What was then already understood was that (using modern terminology) because tonearms or pickup arms were pivoted, but cutter heads ran on a linear drive mechanism, angular errors were inherent in record replay—and exactly the same remains true today (footnote 7). The cutting stylus traverses a radius of the disc, so that the lateral groove modulation is nominally at right angles to a tangent to the groove at all times—whereas the replay stylus traverses an arc, so that the modulation is generally read with some angular disparity, which generates distortion (footnote 8). Today we know that angular disparity as lateral tracking error (LTE), and the resulting nonlinearity as lateral tracking error distortion (LTED).

Wilson calculated what alignment of the replay components would minimize LTE across the disc, basing his figuring on the assumption—wrong, as we will see—that this would also minimize the resulting distortion. To achieve this, he found, the radius of the stylus (needle) arc had to be greater than the distance from the arm pivot to the center of the disc, by a distance that today we term the overhang; and the pickup cartridge had to be twisted relative to a line joining stylus to arm pivot by an angle termed the offset. This overhang-plus-offset geometry, Wilson's great contribution to arm/cartridge alignment, is still used today, even though his equations for calculating the two parameters have been superseded.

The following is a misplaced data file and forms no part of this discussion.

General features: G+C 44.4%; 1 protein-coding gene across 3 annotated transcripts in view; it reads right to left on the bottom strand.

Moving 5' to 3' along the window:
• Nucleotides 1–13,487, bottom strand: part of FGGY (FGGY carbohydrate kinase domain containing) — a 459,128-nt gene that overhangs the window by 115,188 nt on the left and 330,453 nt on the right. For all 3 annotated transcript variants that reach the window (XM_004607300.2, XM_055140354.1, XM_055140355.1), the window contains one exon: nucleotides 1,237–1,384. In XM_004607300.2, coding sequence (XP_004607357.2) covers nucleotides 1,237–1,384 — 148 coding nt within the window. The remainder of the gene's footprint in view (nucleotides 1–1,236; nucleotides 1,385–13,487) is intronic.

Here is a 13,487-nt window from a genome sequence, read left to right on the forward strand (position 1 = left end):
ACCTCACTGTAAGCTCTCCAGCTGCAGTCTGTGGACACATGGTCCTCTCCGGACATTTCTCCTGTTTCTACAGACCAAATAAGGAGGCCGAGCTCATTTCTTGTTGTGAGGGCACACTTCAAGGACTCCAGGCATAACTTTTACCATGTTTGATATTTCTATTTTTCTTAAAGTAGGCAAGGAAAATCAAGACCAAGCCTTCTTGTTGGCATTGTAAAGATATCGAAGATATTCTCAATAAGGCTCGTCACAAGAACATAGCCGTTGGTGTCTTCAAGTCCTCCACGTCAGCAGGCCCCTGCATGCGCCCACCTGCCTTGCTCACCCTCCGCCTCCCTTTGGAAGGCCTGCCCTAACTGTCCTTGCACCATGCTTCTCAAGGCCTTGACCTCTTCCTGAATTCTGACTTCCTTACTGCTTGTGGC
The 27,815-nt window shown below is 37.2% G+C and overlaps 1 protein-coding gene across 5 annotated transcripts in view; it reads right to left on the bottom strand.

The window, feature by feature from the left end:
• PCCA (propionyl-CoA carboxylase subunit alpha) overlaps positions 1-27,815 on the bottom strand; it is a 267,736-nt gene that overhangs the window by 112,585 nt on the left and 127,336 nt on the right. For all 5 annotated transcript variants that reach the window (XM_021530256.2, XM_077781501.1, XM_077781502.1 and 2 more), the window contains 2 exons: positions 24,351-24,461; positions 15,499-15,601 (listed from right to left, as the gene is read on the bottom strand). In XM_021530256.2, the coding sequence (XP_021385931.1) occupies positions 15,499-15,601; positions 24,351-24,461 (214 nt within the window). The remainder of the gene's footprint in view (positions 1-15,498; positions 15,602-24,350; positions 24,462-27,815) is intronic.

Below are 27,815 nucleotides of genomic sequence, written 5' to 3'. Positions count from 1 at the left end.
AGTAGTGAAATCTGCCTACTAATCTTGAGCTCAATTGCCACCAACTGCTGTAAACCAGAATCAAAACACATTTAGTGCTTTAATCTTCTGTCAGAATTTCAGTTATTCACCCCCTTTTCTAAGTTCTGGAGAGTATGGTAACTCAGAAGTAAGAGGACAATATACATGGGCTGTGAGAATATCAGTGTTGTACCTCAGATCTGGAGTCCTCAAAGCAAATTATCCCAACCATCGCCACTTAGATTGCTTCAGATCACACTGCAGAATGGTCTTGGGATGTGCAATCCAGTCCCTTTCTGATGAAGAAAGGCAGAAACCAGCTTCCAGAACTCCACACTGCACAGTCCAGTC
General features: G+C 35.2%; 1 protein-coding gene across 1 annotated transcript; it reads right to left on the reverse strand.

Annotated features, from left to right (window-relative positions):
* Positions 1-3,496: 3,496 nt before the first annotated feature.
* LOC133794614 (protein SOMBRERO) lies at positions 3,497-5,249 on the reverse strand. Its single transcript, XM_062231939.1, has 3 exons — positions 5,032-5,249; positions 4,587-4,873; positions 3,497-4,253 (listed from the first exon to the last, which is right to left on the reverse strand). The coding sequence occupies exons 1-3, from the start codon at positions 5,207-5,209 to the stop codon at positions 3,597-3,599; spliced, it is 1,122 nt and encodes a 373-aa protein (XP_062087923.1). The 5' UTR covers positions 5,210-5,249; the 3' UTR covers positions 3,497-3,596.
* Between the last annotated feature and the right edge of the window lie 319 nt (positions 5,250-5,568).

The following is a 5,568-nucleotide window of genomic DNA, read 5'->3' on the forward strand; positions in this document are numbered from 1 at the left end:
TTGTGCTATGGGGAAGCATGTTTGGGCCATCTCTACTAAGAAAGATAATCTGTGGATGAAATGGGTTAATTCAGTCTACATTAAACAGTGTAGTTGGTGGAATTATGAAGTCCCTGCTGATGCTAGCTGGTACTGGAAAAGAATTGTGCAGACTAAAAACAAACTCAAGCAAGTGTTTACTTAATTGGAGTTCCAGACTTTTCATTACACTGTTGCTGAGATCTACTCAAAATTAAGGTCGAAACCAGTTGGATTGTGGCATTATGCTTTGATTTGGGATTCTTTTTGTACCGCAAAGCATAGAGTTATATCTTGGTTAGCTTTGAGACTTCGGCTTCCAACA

If we assume an arm effective length (that is, the horizontal distance from stylus to arm pivot axis) of 230mm, which is about the 9" of many modern pickup arms, and maximum and minimum modulated groove radii of 146.3 and 56mm (more on this later), then Wilson's alignment gives the result shown in fig.1. Actually, this is two graphs superimposed: the red trace, which is partly overlaid by the blue trace, shows LTE vs groove radius, and the blue trace the absolute value of LTE vs groove radius, which results in a W shape that will become more familiar as we continue. There are two important features to note about this graph. First, the alignment minimizes the maximum LTE by setting it equal at three points across the disc: the innermost modulated groove radius, the outermost modulated groove radius, and a point in between represented by the peak of the curve. (The sign of the LTE is irrelevant; a positive angle gives rise to the same distortion as an equivalent negative angle.) Second, the LTE is zero at two points across the disc termed the zero tracking error radii, here 64.3 and 127.4mm.